Sometimes, it feels like life is not going the way I planned it. I plant stuff, it doesn’t grow. Other stuff, which I hadn’t intended to be so prolific, is prolific. It’s unexpected. Sometimes, it’s very disappointing. Sometimes, it’s very frustrating. Sometimes, it’s surprisingly rewarding in ways I hadn’t expected.
Sometimes, it feels like very little has happened in the last 12 years that has been positive at all. My career took off, then I crashed. At the height of my ‘achievements’, at that time when I was a force to be reckoned with, I’d never been so depressed. All that time in Japan, I just felt lost, like I was ticking off boxes of things to do before I died. I was going through the motions. I was thin, healthy, running, fighting fit, filled with vitamins and supplements, eating well, in a great job doing good things, mostly with people I respected, and I was utterly, utterly miserable.
A lot of that came back to work. I had the misfortune to bring out the worst in another team member and she did all she could to make my life difficult at work. My boss was so weak that she wouldn’t pick sides or stand up and say that what was happening was wrong. I made the mistake of showing her how I felt, and she told the woman who was tormenting me.
And then, back in schools for the first time in three years, it felt like it was going somewhere, only for my life to be brought to a standstill on the back of someone else’s accusations. That all went away, in the end, but it took three years and over 1,000,000 pieces of evidence and data on my behalf, with not one single piece on theirs.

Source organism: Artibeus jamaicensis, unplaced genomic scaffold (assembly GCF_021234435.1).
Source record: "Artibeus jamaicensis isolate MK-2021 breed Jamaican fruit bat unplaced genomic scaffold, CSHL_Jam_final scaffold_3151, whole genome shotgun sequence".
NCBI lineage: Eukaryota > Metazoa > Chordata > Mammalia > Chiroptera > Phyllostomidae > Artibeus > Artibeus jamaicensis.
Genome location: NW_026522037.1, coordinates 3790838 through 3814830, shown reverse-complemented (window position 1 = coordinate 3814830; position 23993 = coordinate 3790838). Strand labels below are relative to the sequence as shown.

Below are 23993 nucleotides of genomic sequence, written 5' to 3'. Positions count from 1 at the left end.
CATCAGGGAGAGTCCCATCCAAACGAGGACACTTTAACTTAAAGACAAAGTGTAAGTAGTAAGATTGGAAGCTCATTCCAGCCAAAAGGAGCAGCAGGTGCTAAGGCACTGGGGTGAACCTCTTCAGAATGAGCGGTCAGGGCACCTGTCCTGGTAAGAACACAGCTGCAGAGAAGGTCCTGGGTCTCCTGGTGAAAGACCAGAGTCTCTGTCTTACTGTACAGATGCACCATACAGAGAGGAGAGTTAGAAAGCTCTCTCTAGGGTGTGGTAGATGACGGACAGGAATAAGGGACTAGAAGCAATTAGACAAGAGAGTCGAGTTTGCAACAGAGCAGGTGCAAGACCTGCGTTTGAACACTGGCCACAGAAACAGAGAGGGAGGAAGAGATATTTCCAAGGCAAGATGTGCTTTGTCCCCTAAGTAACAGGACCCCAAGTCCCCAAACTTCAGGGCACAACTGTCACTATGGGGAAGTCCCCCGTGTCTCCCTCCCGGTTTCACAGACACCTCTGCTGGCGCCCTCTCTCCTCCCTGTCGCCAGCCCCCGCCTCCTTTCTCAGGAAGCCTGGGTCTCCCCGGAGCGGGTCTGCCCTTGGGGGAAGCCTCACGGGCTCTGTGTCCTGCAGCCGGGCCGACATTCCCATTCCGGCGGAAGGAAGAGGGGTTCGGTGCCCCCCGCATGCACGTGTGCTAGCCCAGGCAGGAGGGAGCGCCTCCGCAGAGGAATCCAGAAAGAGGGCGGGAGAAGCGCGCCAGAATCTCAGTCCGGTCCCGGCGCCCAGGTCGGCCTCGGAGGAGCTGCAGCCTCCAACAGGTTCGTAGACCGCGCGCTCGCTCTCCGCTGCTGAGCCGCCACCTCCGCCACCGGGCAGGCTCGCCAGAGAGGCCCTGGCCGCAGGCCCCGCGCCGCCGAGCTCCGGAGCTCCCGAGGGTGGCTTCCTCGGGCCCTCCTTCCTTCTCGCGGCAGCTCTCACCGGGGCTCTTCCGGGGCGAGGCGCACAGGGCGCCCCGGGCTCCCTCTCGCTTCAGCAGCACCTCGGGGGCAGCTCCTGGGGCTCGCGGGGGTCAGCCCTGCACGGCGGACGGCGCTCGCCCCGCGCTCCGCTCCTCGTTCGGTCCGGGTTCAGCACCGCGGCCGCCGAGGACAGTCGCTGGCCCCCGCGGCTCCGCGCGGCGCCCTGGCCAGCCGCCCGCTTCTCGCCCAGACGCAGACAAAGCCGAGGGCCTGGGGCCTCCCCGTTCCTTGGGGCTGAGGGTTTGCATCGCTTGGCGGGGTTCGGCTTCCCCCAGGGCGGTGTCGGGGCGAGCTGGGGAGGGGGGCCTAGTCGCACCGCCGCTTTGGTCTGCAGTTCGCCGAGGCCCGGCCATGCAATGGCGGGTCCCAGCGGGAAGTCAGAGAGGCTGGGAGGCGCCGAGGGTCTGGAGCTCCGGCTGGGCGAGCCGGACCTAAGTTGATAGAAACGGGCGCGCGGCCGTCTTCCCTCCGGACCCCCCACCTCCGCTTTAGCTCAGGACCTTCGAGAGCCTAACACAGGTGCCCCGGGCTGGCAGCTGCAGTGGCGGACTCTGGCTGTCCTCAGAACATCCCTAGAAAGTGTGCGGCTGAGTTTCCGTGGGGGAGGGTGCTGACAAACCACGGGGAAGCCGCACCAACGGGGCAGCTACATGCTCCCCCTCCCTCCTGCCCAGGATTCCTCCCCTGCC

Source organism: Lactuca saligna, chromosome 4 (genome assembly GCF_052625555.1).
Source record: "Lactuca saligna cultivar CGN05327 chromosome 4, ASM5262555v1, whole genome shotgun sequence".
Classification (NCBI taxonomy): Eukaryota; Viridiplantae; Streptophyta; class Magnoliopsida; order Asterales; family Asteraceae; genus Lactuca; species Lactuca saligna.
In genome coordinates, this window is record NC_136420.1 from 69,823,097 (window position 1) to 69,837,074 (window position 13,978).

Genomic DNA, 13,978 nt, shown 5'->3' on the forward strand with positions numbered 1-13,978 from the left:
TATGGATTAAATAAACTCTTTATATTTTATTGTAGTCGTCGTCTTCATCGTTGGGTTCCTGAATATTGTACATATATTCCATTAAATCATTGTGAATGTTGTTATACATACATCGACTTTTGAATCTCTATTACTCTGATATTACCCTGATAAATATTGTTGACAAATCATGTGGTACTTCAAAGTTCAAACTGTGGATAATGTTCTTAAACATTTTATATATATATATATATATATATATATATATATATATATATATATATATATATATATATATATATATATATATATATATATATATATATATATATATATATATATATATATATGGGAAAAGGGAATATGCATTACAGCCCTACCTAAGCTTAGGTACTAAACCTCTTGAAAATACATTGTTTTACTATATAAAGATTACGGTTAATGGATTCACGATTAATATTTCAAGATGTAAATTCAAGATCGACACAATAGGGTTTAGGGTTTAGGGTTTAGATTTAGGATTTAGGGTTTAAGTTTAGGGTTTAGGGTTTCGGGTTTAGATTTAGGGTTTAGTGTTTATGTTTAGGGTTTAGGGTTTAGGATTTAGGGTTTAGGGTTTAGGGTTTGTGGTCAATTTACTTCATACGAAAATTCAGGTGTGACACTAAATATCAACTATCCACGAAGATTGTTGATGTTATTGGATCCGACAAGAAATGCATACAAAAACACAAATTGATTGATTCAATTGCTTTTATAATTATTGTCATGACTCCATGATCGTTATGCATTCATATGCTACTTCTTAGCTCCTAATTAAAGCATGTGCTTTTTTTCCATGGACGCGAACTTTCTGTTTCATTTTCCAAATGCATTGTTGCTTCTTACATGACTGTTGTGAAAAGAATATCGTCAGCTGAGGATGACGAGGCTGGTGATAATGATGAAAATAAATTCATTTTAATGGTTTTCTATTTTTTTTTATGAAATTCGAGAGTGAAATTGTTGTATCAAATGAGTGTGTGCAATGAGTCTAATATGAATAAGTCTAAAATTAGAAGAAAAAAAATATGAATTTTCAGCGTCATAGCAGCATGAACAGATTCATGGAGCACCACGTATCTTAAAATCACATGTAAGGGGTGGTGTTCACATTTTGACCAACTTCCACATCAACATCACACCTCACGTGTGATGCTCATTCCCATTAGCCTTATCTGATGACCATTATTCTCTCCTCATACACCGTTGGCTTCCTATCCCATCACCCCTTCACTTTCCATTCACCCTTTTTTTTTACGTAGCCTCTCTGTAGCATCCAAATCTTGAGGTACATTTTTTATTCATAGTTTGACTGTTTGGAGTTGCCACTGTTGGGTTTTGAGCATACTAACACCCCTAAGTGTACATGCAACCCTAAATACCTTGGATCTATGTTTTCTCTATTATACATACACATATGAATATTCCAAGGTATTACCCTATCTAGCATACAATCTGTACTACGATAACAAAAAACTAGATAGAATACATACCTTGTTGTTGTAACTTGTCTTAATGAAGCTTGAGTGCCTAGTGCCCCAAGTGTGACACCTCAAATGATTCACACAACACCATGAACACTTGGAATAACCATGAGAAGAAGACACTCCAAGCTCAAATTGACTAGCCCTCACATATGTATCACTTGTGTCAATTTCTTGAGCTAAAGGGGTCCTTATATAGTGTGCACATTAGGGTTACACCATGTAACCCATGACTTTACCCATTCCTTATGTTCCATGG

Then there’s been the move to France, which has not gone how I thought it would. I watch my world fall apart sometimes, and there’s nothing I can do to stop it. Luckily, my friends and family have been nothing but loyal, calm, supportive and reasonable. I can’t say the same for everyone, but I know that once my elements are back under my control then it’s full steam ahead. I think life’s like that.
So, when I sat marking this morning, even though Heston had been up since 3 this morning with a poorly tummy, even though I was agitated by the software I’m using, the birds were singing, the animals were sleeping peacefully and I felt lucky again. Last night, driving home from Jake’s concert, the skies were beautiful. The sun set was perfect. The world felt in keeping with me. I felt like I could breathe, properly, deeply, and that the last 12 years of agitation are coming to an end. I hope so. I nearly went down for the count in the sixth round, but I feel like I’ve done 12 rounds with Tyson and that I can build up to my 40th birthday as if it is something marvellous. I have 40 parties more-or-less planned.
I want my 40th year to be the greatest of my life.
Now I need you all to cross your fingers and hope it too.
Today’s Much Love Monday is brought to you by way of Lita Roza with her version of How Much is that Doggie in the Window?
Heston has been with us now since Thursday and there’s nothing not to love. He’s beautiful! He’s super-intelligent, very playful and lots of fun. He has already learned to sit down, though he still runs off from time to time when he’s done something naughty (or wants to!) and he’s sleeping in his basket next to my bed. He has lots of accidents and is a tinkler rather than a piddler, meaning he goes to the toilet ALL the time rather than waiting til his bladder is full. This is a bit of an issue, but his wees are so little they’re hardly worth bothering about.